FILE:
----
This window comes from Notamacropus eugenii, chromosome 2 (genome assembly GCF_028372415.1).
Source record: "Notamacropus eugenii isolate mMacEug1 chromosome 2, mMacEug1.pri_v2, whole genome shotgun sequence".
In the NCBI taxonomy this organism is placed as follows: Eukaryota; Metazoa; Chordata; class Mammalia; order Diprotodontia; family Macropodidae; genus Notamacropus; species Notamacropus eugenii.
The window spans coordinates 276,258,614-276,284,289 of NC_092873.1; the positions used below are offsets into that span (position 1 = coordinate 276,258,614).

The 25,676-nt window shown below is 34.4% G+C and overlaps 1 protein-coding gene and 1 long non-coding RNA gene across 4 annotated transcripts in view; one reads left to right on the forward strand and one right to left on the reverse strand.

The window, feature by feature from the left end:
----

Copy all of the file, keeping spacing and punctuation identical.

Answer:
This window comes from Notamacropus eugenii, chromosome 2 (genome assembly GCF_028372415.1).
Source record: "Notamacropus eugenii isolate mMacEug1 chromosome 2, mMacEug1.pri_v2, whole genome shotgun sequence".
In the NCBI taxonomy this organism is placed as follows: Eukaryota; Metazoa; Chordata; class Mammalia; order Diprotodontia; family Macropodidae; genus Notamacropus; species Notamacropus eugenii.
The window spans coordinates 276,258,614-276,284,289 of NC_092873.1; the positions used below are offsets into that span (position 1 = coordinate 276,258,614).

The 25,676-nt window shown below is 34.4% G+C and overlaps 1 protein-coding gene and 1 long non-coding RNA gene across 4 annotated transcripts in view; one reads left to right on the forward strand and one right to left on the reverse strand.

The window, feature by feature from the left end: